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A 10-Point Primer for Wavering Voters

By       Message Bernard Weiner       (Page 1 of 4 pages)     Permalink    (# of views)   1 comment

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By Bernard Weiner, The Crisis Papers

I've sent the letter below to relatives and friends around the country who I know or suspect still are on the fence or are leaning toward the Republican candidates. You may know friends and kin who likewise are undecided or leaning toward the McCain/Palin ticket, and if you think this list might prove useful in perhaps leading them to vote for Barack Obama, feel free to pass it on.

I do a lot of political writing on the internet and for books, but I don't
normally express my political views directly to others outside of my immediate family and intimate circle of friends in the city where I live. But this 2008 presidential election is just too important to America's future to remain silent. Hence, this personal-letter approach. So here it is:

Dear ---------:

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I'm hoping that you're considering voting for Senator Obama. I have a number of reservations about some of his policies but I am enthusiastically supporting his candidacy for a variety of reasons, and I think some of them may resonate with you as well:


Obama seems to me to be the more reasonable and stable of the two major candidates, solidly grounded in the values he picked up from his mother, grandmother and other relatives, and from his early community-organizing work. He seems much more connected to ordinary citizens' concerns, because he grew out of the American middle class.

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McCain, who has seven homes and thirteen cars, doesn't seem to understand how most Americans struggle economically; in addition, sometimes, especially in the past month or so as he's gotten more desperate, McCain seems less stable, more flaky, and more willing to flirt with those, including his running-mate, who by their incendiary comments wind up inciting violence and hate. (Colin Powell, the former Secretary of State and chairman of the Joint Chiefs of Staff, cited some of these reasons in his full-out endorsement of Obama the other day.)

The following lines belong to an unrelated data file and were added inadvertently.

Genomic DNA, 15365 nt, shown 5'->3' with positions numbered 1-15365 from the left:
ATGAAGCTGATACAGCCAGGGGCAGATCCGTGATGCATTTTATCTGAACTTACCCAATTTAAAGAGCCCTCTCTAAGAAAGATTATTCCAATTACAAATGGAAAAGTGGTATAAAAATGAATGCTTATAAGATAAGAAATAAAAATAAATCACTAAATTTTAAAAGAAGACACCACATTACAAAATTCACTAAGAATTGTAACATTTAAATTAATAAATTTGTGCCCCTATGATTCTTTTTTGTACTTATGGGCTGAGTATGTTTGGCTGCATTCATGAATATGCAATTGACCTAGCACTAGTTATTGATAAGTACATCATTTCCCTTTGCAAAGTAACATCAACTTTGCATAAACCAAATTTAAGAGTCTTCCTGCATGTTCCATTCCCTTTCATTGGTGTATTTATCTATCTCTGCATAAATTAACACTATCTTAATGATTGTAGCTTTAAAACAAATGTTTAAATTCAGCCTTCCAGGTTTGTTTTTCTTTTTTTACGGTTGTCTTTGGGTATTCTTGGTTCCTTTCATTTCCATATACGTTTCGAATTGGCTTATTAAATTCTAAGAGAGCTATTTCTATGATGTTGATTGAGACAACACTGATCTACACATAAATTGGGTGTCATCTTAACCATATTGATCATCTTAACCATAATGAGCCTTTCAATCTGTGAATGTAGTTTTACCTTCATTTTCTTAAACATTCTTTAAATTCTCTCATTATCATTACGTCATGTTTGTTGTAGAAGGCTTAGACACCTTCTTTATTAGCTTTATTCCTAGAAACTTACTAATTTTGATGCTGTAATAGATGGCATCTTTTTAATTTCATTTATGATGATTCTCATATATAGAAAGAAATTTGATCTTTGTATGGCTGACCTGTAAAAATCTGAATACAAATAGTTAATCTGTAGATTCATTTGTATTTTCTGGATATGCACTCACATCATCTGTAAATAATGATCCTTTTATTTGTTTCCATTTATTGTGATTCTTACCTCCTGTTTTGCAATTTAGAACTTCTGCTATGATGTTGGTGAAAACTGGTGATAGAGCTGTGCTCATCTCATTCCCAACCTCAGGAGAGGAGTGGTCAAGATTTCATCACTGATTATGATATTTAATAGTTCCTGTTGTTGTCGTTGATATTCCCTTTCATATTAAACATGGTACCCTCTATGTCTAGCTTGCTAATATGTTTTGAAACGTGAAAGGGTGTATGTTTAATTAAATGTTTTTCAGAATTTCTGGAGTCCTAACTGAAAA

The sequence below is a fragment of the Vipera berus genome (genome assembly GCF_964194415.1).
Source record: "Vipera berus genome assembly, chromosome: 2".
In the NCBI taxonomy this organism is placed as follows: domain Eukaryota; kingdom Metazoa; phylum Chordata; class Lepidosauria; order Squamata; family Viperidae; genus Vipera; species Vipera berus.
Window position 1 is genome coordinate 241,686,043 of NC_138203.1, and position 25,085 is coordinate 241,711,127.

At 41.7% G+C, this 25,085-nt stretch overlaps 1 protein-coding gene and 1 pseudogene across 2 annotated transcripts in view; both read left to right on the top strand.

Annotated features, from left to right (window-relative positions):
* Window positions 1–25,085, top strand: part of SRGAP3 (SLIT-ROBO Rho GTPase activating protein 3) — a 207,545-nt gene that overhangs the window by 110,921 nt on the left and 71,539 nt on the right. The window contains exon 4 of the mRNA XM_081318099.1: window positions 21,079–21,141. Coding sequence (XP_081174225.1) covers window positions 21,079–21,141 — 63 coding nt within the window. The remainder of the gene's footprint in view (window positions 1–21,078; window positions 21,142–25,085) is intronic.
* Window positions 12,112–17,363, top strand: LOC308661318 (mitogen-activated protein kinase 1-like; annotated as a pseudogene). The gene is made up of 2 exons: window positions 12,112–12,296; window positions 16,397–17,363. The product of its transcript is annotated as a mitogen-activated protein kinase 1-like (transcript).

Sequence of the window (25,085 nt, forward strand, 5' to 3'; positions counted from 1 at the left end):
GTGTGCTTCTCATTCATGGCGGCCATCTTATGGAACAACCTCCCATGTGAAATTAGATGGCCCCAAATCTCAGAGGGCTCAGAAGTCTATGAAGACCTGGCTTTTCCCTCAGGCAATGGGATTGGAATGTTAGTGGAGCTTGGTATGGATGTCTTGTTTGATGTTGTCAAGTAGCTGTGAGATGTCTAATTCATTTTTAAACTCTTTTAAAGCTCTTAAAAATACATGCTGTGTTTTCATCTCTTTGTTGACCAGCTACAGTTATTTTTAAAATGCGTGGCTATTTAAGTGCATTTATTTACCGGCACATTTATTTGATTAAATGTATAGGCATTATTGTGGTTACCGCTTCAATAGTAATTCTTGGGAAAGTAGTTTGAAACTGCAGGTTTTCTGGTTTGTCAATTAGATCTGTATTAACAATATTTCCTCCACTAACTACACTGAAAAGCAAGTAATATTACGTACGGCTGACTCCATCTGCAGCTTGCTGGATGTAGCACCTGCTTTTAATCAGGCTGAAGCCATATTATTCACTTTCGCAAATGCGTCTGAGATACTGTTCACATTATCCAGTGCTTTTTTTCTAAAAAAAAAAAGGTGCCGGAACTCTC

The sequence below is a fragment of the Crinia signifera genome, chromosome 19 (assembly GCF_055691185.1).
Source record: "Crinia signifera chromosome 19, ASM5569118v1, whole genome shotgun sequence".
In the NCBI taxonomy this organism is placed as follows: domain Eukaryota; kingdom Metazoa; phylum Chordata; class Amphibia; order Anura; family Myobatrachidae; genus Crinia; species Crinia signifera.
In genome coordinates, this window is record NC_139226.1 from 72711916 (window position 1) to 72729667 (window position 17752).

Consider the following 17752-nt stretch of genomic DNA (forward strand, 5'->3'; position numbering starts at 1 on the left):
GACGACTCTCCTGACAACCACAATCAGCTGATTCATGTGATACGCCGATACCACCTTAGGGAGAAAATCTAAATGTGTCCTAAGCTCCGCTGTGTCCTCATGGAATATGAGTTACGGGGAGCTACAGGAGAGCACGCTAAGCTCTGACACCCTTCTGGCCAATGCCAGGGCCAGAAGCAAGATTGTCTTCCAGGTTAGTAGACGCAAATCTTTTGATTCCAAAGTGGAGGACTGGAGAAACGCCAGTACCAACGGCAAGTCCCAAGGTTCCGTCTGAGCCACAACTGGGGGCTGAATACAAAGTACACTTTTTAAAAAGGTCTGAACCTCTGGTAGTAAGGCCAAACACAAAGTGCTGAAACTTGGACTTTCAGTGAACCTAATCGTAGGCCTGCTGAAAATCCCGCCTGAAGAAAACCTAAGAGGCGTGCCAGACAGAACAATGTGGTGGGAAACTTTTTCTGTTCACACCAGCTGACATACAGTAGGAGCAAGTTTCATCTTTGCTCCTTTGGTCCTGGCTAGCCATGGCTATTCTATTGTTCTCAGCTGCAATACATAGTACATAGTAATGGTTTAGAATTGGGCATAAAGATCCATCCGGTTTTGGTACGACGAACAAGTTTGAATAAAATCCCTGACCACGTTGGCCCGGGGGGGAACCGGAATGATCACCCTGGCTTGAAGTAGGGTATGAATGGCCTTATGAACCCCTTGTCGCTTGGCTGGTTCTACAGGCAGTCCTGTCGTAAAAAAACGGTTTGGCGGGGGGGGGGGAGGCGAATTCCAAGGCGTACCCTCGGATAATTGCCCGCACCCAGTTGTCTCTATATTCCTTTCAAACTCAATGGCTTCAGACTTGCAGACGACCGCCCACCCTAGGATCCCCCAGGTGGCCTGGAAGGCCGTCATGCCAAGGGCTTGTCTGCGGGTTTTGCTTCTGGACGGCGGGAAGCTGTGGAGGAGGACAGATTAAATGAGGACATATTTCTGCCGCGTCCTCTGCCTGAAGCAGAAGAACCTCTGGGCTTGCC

Obama's views on universal health care seem more inclusive. For example, McCain would grant a health-care tax credit but would make your health-care benefits taxable income; the average family pays $7000 to $12,000 in premiums per year, so you might well wind up losing money. Also more inclusive is Senator Obama's dedication to helping all kids who want to go to college more financial help to do so.

Obama's attitude towards women is much more humane, open, forthright and equitable. McCain voted against equal-pay-for-equal-work bills, called his wife in public the four-letter "c" word, and demeaned women who, out of concern for their own health and survival, opt for terminating pregnancies. In the final debate, McCain suggested that the "health of the mother" (he gave the word "health" a sarcastic spin) was a ruse, not deserving of serious consideration.


Obama would appoint justices to the U.S. Supreme Court based on
qualifications and not partisan politics. McCain and Palin both have indicated they would appoint jurists from the far-right wing of the Republican Party. Those appointments could unbalance the court and lock in potentially dangerous precedents for decades to come.

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Obama's judicial appointments, he's made clear, would be much less
ideologically-based, oriented more toward the mainstream of contemporary jurisprudence.


Obama chose his running mate, Senator Biden, largely because he is ready to step into the presidency based on his 26 years in the U.S. Senate and his chairmanship of the Senate Foreign Relations Committee. McCain selected somebody who has admitted she had no idea what the Vice Presidency is all about and, judging from her know-nothing comments about national and foreign-policy experience and knowledge, clearly is unqualified to serve as President should the occasion arise. No wonder the McCain campaign will not let her appear before a news conference where reporters would ask questions.

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Bernard Weiner, Ph.D. in government & international relations, has taught at universities in California and Washington, worked for two decades as a writer-editor at the San Francisco Chronicle, and currently serves as co-editor of The Crisis Papers (more...)

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